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How to increase milk production in nursing queens

post #1 of 5
Thread Starter 



I have a queen who just birthed(so fat, she looked like she would explode!). All the kittens are healthy and well, but we have a problem; she has about 7 kittens so far, and cats have 6 nipples.  He first litter went well, all of the kittens lived, but her second was bad, only one lived. I don't want to repeat, so it leads to my question:


How do you increase milk production with cats?

post #2 of 5

There are surely several factors.

One is she shall have aplenty to drink, not to risk dehydration. Use a water fountain for cats if necessary.

She shall be unstressed.

Good food of course (what are you using?), of the type kitten food. As much as she needs and wants.


Do she eats and manage usually diary products like youghourt, cheese, low lactose milk?

These milk products shouldnt be necessary if she has good enough food, but in border cases they may be useful, both water, animal proteins and fats, and much calcium.

If she has problems with milk products, goat milk is useful.  Does have lactose but seems to work beautifully for cats anyway.  


If you dont have problems with salomonella in eggs in your country, try with eggs yolk, ie the yellow of raw eggs - these are nice and verry useful nourishment.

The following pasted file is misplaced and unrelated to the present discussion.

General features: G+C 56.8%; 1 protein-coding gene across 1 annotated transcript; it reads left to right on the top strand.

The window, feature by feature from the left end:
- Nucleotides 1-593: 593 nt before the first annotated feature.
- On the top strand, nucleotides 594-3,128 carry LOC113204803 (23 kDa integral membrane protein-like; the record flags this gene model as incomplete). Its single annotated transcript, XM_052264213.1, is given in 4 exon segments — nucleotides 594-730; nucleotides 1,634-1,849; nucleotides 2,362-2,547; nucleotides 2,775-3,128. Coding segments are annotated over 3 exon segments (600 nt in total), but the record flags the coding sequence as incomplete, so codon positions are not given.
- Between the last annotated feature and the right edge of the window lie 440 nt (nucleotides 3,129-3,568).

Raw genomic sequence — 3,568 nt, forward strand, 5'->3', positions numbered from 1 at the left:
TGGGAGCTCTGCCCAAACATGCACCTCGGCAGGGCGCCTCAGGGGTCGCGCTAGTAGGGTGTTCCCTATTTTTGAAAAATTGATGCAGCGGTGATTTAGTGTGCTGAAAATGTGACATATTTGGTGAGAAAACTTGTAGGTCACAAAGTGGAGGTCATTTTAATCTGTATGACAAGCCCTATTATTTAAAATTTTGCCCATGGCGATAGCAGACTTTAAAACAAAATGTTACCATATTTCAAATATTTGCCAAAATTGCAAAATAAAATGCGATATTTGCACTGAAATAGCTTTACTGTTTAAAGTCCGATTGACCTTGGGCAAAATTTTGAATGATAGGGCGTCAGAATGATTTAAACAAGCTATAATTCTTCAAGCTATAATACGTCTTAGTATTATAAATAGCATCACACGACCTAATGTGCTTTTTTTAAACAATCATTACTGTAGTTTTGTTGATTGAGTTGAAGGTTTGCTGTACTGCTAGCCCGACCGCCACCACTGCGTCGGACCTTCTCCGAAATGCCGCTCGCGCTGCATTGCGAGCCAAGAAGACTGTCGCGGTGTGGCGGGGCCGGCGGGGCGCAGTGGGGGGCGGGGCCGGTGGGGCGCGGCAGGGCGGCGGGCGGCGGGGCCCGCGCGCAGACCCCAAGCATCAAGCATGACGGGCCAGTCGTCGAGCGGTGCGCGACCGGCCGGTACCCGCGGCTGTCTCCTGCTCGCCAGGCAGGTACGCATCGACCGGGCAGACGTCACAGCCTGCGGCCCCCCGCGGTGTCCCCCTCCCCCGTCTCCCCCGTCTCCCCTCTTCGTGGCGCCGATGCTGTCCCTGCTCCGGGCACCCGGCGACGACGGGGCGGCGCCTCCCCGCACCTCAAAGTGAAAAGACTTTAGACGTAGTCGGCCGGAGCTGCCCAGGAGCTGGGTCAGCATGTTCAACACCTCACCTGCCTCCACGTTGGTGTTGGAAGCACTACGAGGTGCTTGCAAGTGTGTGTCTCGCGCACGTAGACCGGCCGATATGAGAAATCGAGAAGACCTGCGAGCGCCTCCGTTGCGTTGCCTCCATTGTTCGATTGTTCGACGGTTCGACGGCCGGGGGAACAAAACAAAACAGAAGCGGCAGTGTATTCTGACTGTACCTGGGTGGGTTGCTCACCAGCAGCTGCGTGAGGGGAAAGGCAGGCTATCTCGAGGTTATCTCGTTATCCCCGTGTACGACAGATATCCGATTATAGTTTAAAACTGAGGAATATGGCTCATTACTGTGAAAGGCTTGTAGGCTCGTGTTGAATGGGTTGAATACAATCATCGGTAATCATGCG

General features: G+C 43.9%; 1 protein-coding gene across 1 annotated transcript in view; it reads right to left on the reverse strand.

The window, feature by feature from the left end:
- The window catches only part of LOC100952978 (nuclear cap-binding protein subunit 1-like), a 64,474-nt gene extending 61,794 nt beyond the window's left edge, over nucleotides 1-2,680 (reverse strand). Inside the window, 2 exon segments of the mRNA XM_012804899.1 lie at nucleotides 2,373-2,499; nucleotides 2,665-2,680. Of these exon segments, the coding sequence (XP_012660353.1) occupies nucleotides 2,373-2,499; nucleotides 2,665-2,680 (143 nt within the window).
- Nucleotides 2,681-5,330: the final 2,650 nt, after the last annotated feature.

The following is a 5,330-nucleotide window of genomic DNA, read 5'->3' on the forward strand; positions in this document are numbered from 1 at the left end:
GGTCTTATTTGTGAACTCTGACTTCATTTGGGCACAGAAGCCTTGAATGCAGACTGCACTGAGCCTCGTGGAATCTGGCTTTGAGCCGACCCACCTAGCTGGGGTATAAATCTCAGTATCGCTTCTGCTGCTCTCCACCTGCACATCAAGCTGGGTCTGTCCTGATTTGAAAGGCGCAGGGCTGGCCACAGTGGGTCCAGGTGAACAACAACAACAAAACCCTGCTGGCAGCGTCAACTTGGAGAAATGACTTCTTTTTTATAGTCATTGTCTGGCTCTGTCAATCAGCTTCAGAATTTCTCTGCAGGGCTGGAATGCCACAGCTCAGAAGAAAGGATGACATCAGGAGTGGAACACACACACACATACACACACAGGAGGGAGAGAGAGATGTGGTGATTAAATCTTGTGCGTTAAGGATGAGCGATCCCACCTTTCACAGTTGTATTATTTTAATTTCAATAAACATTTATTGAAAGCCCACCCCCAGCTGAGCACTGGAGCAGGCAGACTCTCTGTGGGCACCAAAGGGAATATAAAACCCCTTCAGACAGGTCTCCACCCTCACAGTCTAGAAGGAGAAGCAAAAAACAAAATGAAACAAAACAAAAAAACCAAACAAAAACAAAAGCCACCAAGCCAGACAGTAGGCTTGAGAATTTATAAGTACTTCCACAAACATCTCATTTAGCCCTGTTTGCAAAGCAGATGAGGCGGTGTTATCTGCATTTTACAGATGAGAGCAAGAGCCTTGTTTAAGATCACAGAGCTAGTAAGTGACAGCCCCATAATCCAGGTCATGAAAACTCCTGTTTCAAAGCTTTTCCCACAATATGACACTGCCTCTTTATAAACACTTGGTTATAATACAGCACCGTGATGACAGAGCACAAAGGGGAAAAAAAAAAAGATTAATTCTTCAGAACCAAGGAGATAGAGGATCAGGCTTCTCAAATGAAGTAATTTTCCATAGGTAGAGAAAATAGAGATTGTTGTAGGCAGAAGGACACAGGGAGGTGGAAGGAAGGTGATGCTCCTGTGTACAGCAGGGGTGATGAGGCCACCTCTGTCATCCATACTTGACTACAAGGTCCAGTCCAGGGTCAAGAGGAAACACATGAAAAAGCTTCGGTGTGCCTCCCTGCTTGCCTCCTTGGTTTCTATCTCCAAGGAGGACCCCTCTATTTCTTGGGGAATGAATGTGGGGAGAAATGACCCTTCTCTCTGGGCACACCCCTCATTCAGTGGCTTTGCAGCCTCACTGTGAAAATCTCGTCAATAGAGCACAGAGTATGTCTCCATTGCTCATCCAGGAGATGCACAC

There are also pastes with vitamines of type Nutrical (I think).  Shouldnt be necessary in normal cases, but here perhaps...



Let others fill in!



Good luck!



ps.  Are you a breeder?  If not, please consider to spay her at least when they kittens are weaned.

post #3 of 5

Cats have 8 nipples, not 6, so there are enough to go round.  Not sure what 'about 7 kittens' means - she has 7 or some other number.


A friends cat successfully reared 8 kittens.  The queen was feed as much kitten food as she wanted to eat, the kittens were not supplemented, and started eating solid food naturally as they wandered into it - mum's food was put down in shallow dishes.  My friend looked after the queen, she looked after her kittens . 


Weigh the kittens every day at about the same time, and record the results.  You need a cheap set of kitchen scales that weigh to 1g or the equivalent in ounces, though I think grams are easier as there are no decimal points to worry about.  Most days the kittens should gain 10g or more.


The best way to avoid a repeat is to get her neutered as soon as the kittens are weaned, 8-10 weeks or so.

post #4 of 5

7 kittens shouldn't be a problem, however it is concerning she's had 3 litters if you aren't a registered breeder. There are supplements to increase production but breeders start those before birth usually.


My girls eat all placentas and have a bowl of milk, egg and calcium syrup once birth is completed. 


ETA: if mum doesn't have enough milk you just take over and formula feed them every 2 hours, no need for the litter to die just from lack of milk.

Edited by missymotus - 6/10/12 at 6:37pm
post #5 of 5

exactly  you need to get her spayed especially since only one survived in the second litter, sounds like there is some kind of genetic defect, or illness, I would get the mom tested for FIP, FeLV, and others. and yes cats have 8 nipples 

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